EPA proposes herbicide tiafenacil as ‘low-risk’ alternative to control glyphosate-tolerant weeds

AR
Credit: Associated Press

EPA proposes tiafenacil for pre-plant and pre-emergence burndown use in corn (all types except sweet corn), cotton, soybeans and wheat. Proposed post-emergence uses include directed burndown in grapes, burndown in fallow and non-crop areas, and as a crop desiccant in cotton. There are no residential uses for tiafenacil proposed in this decision.

Tiafenacil is expected to be useful for herbicide-resistance management. It provides an alternative for controlling glyphosate-resistant Palmer amaranth in cotton, suppressing glyphosate-resistant marestail in corn and soybeans, and controlling waterhemp in corn and soybean.

The need for additional tools such as tiafenacil to manage these resistant weeds is growing, as herbicide resistance presents a significant financial, production and pest management issue for growers throughout the nation.

Related article:  Argentinian government approves genetically modified glyphosate-resistant alfalfa

EPA assessed tiafenacil for registration on soybean, corn and cotton as a workshare with Canada’s Pesticide Management Regulatory Agency (PMRA), with both agencies conducting separate assessments and then sharing results.

ADVERTISEMENT

The database for tiafenacil indicates the chemical is generally low risk to non-target organisms other than plants, so most mitigation measures deal with avoiding contact with non-target plants. No other substantial risk mitigation was deemed necessary for the proposed uses.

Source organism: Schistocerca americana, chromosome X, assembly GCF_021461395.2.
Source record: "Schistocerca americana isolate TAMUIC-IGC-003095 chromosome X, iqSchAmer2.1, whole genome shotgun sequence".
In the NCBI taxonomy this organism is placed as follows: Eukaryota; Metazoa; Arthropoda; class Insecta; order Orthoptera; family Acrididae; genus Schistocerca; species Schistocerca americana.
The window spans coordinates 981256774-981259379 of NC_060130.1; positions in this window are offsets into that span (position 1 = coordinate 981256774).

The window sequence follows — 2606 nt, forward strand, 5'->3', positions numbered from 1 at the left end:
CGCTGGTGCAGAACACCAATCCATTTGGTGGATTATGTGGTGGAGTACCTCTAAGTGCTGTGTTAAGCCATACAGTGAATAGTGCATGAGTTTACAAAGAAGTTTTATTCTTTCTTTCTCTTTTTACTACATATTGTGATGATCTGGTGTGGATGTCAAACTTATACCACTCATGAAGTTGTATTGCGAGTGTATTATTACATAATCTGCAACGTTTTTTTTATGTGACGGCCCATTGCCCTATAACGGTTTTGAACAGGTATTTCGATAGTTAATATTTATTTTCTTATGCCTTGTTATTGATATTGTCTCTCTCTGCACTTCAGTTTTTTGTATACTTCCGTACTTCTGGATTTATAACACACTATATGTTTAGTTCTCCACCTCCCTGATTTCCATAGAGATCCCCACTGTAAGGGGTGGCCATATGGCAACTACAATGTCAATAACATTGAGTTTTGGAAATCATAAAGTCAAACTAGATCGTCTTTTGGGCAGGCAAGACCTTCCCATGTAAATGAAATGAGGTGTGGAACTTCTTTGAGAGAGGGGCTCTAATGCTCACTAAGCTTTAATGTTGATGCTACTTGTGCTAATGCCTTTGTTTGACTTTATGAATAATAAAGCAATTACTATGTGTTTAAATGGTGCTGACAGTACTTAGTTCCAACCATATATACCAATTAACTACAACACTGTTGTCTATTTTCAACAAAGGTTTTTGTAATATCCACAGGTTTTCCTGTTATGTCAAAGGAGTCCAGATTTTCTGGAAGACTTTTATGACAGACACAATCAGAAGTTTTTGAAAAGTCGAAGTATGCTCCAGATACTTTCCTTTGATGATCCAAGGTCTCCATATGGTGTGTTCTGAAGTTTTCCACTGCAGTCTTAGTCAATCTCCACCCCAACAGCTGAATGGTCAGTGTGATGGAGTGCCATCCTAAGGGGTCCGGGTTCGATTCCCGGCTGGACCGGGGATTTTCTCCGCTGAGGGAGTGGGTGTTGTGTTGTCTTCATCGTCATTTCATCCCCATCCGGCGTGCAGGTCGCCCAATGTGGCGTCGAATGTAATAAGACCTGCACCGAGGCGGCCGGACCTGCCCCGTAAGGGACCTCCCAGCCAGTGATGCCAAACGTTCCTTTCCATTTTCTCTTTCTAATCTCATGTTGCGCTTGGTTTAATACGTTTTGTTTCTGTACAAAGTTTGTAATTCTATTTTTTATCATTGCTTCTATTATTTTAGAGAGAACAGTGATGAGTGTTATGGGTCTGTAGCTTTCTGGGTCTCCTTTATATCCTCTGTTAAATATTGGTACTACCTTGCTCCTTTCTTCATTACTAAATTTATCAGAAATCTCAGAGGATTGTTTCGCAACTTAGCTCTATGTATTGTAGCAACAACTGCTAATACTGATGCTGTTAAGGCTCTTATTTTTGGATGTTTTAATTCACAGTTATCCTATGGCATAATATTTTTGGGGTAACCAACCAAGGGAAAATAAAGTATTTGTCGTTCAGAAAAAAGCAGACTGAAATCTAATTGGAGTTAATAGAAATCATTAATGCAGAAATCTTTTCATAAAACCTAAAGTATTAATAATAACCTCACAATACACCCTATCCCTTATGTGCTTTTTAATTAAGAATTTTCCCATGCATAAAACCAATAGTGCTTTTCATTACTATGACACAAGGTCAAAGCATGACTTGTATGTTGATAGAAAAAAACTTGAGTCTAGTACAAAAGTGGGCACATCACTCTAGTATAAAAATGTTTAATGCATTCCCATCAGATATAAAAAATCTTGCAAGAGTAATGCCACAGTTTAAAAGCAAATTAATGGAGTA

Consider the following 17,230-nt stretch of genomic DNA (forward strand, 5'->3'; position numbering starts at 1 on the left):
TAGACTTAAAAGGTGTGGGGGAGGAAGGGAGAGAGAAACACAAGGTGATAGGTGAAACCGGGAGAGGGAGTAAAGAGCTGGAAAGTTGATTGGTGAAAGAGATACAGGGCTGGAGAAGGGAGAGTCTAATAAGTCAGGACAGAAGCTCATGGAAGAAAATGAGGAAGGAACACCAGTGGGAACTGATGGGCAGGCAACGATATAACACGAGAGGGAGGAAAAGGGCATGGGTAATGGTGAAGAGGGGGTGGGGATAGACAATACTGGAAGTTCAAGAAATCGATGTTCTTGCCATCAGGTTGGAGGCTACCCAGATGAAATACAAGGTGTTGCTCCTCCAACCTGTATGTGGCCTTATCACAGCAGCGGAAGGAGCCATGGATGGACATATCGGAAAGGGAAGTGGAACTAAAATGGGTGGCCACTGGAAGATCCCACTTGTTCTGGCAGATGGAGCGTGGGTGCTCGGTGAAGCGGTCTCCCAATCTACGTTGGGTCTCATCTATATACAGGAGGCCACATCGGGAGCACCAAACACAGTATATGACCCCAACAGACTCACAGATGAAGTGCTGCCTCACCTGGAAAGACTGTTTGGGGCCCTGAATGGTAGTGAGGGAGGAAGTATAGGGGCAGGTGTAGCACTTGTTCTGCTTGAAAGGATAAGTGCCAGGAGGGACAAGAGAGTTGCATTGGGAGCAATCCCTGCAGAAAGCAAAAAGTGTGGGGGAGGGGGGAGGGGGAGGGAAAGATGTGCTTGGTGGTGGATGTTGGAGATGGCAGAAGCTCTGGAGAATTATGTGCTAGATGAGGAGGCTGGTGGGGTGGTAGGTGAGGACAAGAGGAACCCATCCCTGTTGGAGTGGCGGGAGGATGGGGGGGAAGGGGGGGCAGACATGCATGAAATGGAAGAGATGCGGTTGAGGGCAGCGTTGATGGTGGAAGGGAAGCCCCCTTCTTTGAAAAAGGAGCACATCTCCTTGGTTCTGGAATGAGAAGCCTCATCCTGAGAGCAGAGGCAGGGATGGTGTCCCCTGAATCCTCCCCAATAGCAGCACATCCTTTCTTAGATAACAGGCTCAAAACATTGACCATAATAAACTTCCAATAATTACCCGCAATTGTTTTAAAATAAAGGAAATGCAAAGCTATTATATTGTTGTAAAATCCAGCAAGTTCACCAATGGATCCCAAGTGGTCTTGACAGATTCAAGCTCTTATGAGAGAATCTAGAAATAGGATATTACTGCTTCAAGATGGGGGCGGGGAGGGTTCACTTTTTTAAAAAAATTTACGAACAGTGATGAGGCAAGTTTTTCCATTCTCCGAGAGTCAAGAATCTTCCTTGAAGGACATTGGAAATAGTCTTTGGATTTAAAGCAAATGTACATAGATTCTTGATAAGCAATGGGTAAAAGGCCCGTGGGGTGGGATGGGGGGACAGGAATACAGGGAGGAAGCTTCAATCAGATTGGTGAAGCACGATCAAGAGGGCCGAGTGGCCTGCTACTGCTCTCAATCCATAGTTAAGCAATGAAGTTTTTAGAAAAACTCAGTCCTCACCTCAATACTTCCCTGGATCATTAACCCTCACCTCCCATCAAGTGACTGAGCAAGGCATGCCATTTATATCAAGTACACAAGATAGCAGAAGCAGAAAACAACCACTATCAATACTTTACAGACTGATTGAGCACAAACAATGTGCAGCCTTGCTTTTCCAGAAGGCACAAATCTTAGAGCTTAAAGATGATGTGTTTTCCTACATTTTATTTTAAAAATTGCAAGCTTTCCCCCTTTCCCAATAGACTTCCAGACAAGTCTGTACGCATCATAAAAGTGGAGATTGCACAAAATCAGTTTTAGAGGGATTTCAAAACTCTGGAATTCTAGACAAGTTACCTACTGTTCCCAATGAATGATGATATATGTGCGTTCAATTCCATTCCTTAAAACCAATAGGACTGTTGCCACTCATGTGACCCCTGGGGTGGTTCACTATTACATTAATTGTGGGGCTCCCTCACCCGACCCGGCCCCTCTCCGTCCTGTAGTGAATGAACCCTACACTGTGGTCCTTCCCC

EPA has not identified any dietary, residential, aggregate or occupational risks of concern for human health; therefore, no mitigation is being proposed.

Tiafenacil is proposed to be registered as one technical product and two end-use products.

Read the original post

ADVERTISEMENT
ADVERTISEMENT
Outbreak Daily Digest
Biotech Facts & Fallacies
GLP Podcasts
Infographic: Here’s where GM crops are grown around the world today

Infographic: Here’s where GM crops are grown around the world today

Do you know where biotech crops are grown in the world? This updated ISAAA infographics show where biotech crops were ...
News on human & agricultural genetics and biotechnology delivered to your inbox.
glp menu logo outlined

Newsletter Subscription

* indicates required
Email Lists
Send this to a friend